The Tsavo Mobile Veterinary Unit

Field Report - June 2014

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Introduction

Tsavo ecosystem is fast drying up greatly reducing the available watering points thus forcing most wildlife to travel long distances to the few remaining permanent or artificially provided watering areas such as the windmills and water holes outside lodges. Cases handled in the month included treatment of an injured elephant bull in the Kiboko area of Chyulu, desnaring of elephants in Mkuki ranch and Tsavo east national park, Rhino ear notching within Ngulia Sanctuary and finally collaring of lions in Kuku group ranch in Chyulu.

CASE#1 TREATMENT OF A WOUNDED ELEPHANT BULL

Date: 1st June 2014

Species: Elephant

Sex: Male

Age: Adult

Location: Kiboko area, Chyulu National Park

History:

The elephant was spotted near Kiboko area along the Nairobi - Mombasa highway in a group of 4 other bulls foraging in a nearby bush. The oldest bull had a big wound on the right front leg. These bulls were deep inside the community area and it’s thought a poaching attempt was the cause of the injury.

The elephant tried to disappear in a thicket  The dart gun is prepared

Immobilization, examination and treatment

Immobilization was done using 18 mgs of Etorphine propelled in a Dan Inject Dart System and went down in 5 minutes. The elephant was treated for a small injury on the left front leg before being rolled over by use of vehicle, to allow for treatment of the bigger wound on the caudal side of the right front limb.

One of the elephants injuries  The vet inspects the damage to the elephants leg

Ropes are used to secure the elephant so it can be moved  The elephant was turned with the use of a vehicle

The large wound was thoroughly washed with water mixed with Hydrogen Peroxide in a ratio of 1:1. Necrotic tissues and pus debris were removed leaving a raw wound. Tincture of Iodine was applied evenly and Oxytetracycline spray administered. A layer of green clay was used to cover the wounded area to aid in healing. Long acting antibiotics (Betamox LA) and dexamethasone were injected parenterally.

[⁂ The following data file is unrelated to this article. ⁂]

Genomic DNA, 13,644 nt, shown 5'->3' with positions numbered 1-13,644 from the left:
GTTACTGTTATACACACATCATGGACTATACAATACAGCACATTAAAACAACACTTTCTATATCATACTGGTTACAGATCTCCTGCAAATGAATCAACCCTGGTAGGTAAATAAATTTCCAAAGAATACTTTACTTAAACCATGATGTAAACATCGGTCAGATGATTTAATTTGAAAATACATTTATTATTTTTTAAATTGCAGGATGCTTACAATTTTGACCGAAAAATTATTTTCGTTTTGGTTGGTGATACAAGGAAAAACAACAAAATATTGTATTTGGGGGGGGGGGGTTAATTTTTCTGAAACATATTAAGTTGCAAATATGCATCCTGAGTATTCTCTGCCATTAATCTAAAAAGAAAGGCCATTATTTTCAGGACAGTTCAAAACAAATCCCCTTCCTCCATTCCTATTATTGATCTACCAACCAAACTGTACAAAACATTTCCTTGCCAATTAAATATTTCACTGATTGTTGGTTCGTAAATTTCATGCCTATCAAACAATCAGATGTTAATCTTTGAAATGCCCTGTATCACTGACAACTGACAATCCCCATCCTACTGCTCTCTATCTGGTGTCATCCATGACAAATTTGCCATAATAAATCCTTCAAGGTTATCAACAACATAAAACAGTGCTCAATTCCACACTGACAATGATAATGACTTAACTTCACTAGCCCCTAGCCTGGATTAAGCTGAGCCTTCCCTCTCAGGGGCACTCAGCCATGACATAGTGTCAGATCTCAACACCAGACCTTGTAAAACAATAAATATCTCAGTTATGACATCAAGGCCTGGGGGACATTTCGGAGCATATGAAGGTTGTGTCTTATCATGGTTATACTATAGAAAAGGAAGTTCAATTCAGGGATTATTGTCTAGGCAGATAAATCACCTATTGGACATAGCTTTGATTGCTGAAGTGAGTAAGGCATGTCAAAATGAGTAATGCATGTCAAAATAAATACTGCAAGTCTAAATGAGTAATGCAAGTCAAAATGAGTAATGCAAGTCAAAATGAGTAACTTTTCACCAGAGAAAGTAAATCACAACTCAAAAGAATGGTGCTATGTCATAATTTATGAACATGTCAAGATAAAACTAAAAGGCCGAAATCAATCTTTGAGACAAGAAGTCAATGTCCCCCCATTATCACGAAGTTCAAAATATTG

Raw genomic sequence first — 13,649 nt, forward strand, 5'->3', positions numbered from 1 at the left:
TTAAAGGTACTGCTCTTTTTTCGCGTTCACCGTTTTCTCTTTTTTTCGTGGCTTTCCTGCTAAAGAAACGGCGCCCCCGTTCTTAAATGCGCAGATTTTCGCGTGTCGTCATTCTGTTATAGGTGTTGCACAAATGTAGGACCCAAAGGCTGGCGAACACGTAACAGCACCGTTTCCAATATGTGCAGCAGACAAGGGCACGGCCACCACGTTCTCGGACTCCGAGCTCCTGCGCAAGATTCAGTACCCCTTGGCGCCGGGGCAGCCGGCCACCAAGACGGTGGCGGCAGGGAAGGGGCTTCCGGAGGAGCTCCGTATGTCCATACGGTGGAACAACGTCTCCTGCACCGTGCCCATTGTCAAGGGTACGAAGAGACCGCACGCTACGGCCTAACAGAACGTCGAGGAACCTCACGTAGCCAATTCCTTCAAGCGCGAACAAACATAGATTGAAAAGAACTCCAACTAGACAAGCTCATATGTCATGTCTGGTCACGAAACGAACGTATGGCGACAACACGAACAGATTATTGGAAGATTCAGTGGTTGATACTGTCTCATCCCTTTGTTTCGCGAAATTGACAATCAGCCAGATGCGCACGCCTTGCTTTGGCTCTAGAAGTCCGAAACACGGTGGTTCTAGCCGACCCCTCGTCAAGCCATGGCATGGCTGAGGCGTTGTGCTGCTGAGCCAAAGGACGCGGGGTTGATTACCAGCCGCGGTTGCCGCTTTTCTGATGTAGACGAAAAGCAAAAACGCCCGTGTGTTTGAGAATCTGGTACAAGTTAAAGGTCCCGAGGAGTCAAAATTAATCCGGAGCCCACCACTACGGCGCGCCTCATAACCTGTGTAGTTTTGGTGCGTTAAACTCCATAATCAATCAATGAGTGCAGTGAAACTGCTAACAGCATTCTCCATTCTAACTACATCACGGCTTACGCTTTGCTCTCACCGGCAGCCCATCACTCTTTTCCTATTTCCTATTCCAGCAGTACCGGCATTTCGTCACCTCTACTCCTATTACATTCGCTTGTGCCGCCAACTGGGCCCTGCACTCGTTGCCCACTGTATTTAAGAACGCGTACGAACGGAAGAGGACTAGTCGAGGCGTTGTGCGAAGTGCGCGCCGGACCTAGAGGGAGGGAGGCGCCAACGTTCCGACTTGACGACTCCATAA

The vet preparing to treat the elephant  The second wound was more severe

The Vet Team cleaned the wound with Iodine  Green Clay is used to protect the wound from infection

Prognosis:

The elephant was given a good prognosis and revived to join the rest of the herd.

The elephant comes round from the anaesthetic   The prognosis is guarded

CASE#2 TRANSLOCATION OF A HANDREARED ZEBRA

Date: 9th June 2014

Species: Zebra

Sex: Male

Age: Sub adult

Location: Voi Stockade to Sagala Lodge

History:

The zebra was rescued while still a foal after it was found by herders near a manyatta in Ndii area of Tsavo West national park. He was raised until near adult hood after which he started becoming aggressive and sometimes attacking guests, hence the need to re-integrate him back to the wild.

Immobilization, examination and treatment

Physical capture was difficult and he was immobilized through darting using 4 mgs of Etorphine and 40 mgs Xylazine. He was loaded into truck under anaesthesia, transported to the Sagalla ranch and offloaded before being revived. Feeds and water were supplied and the keeper instructed to re-unite him with other resident zebras after a week.

The zebra was darted for transport to Sagala Ranch  He came round from the anaesthetic quickly

CASE#3 TREATMENT OF A SNARED ELEPHANT

Date: 14th June 2014

Species: Elephant       

Sex: Female

Age: Adult

Location: Mkuki Ranch

History:

A case of injured young elephant cow was seen by KWS rangers while patrolling the Mkuki ranch; one of the many ranches hosting wildlife within the Tsavo ecosystem. The team responded fast and easily found the injured elephant not far from a water hole.

Immobilization, examination and treatment

The elephant was darted using 16 mgs of Etorphine using a Dan Inject dart system. The front right leg had a tight and deep cutting wire snare that caused severe tissue damage and bleeding. Infection had already set in but luckily the distal part of the foot had good blood supply. The wire snare was cut loose and the wounded area washed using Hydrogen Peroxide mixed with water. Dead tissue debris was then removed and tincture of Iodine applied. Green clay was used to cover the wound to aid in healing and keep dirt from entering the wound.

The snare was wrapped tightly around the foot  Bolt cutters were used to remove the snare

The wound is also cleaned with Hydrogen Peroxide  The team cleaned the wound

Prognosis: